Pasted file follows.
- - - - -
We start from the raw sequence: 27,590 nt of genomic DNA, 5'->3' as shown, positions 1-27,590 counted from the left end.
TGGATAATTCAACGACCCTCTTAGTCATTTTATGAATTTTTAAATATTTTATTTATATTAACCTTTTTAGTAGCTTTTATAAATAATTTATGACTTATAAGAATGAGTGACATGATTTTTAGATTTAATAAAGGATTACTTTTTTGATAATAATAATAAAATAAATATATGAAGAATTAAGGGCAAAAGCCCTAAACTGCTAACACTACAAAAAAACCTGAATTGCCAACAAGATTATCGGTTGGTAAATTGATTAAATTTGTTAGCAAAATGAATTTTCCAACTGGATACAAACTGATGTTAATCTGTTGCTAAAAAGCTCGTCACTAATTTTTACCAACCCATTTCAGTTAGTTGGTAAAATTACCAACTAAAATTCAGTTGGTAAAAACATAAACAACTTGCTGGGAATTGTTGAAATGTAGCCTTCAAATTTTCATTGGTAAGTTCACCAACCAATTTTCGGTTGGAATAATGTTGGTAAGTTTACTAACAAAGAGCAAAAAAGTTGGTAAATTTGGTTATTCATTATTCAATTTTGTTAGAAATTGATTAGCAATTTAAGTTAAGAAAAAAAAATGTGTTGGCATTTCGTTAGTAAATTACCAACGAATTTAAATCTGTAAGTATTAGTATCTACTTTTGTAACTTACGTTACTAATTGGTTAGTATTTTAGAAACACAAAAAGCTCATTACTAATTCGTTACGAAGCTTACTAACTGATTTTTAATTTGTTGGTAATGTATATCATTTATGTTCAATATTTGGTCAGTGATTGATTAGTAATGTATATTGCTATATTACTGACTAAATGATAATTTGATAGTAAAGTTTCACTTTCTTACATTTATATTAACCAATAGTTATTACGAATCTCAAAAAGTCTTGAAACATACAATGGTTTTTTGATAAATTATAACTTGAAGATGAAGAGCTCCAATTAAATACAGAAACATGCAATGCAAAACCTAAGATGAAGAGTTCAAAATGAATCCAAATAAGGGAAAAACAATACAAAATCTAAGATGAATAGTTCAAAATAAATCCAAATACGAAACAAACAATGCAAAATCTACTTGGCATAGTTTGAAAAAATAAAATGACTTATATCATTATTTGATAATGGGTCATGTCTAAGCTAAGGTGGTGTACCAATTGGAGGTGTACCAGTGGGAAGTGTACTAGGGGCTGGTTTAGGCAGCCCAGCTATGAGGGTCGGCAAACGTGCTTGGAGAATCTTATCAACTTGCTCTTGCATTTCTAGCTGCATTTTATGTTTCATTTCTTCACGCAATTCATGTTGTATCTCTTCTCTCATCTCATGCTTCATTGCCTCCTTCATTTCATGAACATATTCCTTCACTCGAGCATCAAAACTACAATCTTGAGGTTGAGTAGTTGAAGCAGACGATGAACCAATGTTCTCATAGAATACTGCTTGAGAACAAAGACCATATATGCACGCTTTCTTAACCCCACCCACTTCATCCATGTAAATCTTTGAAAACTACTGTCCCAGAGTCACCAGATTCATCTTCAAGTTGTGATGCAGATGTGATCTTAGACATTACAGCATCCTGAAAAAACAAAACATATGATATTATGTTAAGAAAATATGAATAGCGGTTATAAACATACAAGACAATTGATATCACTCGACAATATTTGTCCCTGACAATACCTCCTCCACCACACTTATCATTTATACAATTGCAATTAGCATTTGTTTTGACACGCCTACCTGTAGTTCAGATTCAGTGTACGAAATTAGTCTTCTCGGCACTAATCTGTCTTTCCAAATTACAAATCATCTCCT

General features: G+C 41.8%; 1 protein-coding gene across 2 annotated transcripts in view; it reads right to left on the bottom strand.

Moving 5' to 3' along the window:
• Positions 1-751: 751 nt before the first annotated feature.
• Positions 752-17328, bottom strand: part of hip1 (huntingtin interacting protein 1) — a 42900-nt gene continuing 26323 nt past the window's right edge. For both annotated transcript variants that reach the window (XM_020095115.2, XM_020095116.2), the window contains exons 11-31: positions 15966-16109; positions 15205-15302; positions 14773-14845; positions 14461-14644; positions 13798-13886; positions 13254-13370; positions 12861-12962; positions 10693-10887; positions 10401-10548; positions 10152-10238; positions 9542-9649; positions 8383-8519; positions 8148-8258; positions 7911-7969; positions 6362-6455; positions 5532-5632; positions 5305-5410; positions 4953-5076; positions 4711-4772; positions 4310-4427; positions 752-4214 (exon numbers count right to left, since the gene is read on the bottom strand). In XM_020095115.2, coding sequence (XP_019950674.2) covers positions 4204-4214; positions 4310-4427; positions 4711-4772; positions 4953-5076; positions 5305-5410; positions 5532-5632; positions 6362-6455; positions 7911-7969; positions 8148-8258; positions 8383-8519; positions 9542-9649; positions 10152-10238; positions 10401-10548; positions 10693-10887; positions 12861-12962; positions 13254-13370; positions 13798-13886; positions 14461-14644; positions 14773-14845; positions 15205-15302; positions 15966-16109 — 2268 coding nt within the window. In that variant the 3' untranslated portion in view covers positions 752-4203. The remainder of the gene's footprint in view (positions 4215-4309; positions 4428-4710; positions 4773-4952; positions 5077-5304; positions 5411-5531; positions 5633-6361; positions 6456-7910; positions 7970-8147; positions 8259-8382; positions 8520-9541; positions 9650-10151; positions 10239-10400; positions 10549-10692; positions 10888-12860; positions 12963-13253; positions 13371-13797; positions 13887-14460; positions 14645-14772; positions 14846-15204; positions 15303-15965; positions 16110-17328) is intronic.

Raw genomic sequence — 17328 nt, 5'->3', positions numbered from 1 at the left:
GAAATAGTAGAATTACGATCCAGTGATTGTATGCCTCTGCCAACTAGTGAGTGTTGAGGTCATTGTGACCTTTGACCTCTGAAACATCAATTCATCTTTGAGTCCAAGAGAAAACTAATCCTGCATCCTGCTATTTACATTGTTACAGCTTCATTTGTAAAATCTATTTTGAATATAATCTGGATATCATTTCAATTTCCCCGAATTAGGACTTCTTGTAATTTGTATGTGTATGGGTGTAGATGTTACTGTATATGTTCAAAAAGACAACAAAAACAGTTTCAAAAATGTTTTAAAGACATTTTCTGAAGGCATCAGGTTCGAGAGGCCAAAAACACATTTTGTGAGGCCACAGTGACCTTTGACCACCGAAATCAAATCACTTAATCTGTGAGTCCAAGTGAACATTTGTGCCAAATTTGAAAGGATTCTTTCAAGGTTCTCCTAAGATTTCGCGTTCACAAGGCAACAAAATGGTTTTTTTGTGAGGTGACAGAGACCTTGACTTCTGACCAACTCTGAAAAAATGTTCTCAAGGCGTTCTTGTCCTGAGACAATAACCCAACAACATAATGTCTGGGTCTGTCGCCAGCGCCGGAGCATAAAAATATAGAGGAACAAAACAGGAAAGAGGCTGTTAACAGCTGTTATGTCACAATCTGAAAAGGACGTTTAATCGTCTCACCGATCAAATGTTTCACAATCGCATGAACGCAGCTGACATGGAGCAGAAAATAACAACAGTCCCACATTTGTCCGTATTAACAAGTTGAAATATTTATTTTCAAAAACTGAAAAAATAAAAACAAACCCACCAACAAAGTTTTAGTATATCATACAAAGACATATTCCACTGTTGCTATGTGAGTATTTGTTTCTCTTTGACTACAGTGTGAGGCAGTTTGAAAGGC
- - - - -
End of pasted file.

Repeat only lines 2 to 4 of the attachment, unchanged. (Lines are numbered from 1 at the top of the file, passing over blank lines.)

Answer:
TGGATAATTCAACGACCCTCTTAGTCATTTTATGAATTTTTAAATATTTTATTTATATTAACCTTTTTAGTAGCTTTTATAAATAATTTATGACTTATAAGAATGAGTGACATGATTTTTAGATTTAATAAAGGATTACTTTTTTGATAATAATAATAAAATAAATATATGAAGAATTAAGGGCAAAAGCCCTAAACTGCTAACACTACAAAAAAACCTGAATTGCCAACAAGATTATCGGTTGGTAAATTGATTAAATTTGTTAGCAAAATGAATTTTCCAACTGGATACAAACTGATGTTAATCTGTTGCTAAAAAGCTCGTCACTAATTTTTACCAACCCATTTCAGTTAGTTGGTAAAATTACCAACTAAAATTCAGTTGGTAAAAACATAAACAACTTGCTGGGAATTGTTGAAATGTAGCCTTCAAATTTTCATTGGTAAGTTCACCAACCAATTTTCGGTTGGAATAATGTTGGTAAGTTTACTAACAAAGAGCAAAAAAGTTGGTAAATTTGGTTATTCATTATTCAATTTTGTTAGAAATTGATTAGCAATTTAAGTTAAGAAAAAAAAATGTGTTGGCATTTCGTTAGTAAATTACCAACGAATTTAAATCTGTAAGTATTAGTATCTACTTTTGTAACTTACGTTACTAATTGGTTAGTATTTTAGAAACACAAAAAGCTCATTACTAATTCGTTACGAAGCTTACTAACTGATTTTTAATTTGTTGGTAATGTATATCATTTATGTTCAATATTTGGTCAGTGATTGATTAGTAATGTATATTGCTATATTACTGACTAAATGATAATTTGATAGTAAAGTTTCACTTTCTTACATTTATATTAACCAATAGTTATTACGAATCTCAAAAAGTCTTGAAACATACAATGGTTTTTTGATAAATTATAACTTGAAGATGAAGAGCTCCAATTAAATACAGAAACATGCAATGCAAAACCTAAGATGAAGAGTTCAAAATGAATCCAAATAAGGGAAAAACAATACAAAATCTAAGATGAATAGTTCAAAATAAATCCAAATACGAAACAAACAATGCAAAATCTACTTGGCATAGTTTGAAAAAATAAAATGACTTATATCATTATTTGATAATGGGTCATGTCTAAGCTAAGGTGGTGTACCAATTGGAGGTGTACCAGTGGGAAGTGTACTAGGGGCTGGTTTAGGCAGCCCAGCTATGAGGGTCGGCAAACGTGCTTGGAGAATCTTATCAACTTGCTCTTGCATTTCTAGCTGCATTTTATGTTTCATTTCTTCACGCAATTCATGTTGTATCTCTTCTCTCATCTCATGCTTCATTGCCTCCTTCATTTCATGAACATATTCCTTCACTCGAGCATCAAAACTACAATCTTGAGGTTGAGTAGTTGAAGCAGACGATGAACCAATGTTCTCATAGAATACTGCTTGAGAACAAAGACCATATATGCACGCTTTCTTAACCCCACCCACTTCATCCATGTAAATCTTTGAAAACTACTGTCCCAGAGTCACCAGATTCATCTTCAAGTTGTGATGCAGATGTGATCTTAGACATTACAGCATCCTGAAAAAACAAAACATATGATATTATGTTAAGAAAATATGAATAGCGGTTATAAACATACAAGACAATTGATATCACTCGACAATATTTGTCCCTGACAATACCTCCTCCACCACACTTATCATTTATACAATTGCAATTAGCATTTGTTTTGACACGCCTACCTGTAGTTCAGATTCAGTGTACGAAATTAGTCTTCTCGGCACTAATCTGTCTTTCCAAATTACAAATCATCTCCT

General features: G+C 41.8%; 1 protein-coding gene across 2 annotated transcripts in view; it reads right to left on the bottom strand.

Moving 5' to 3' along the window: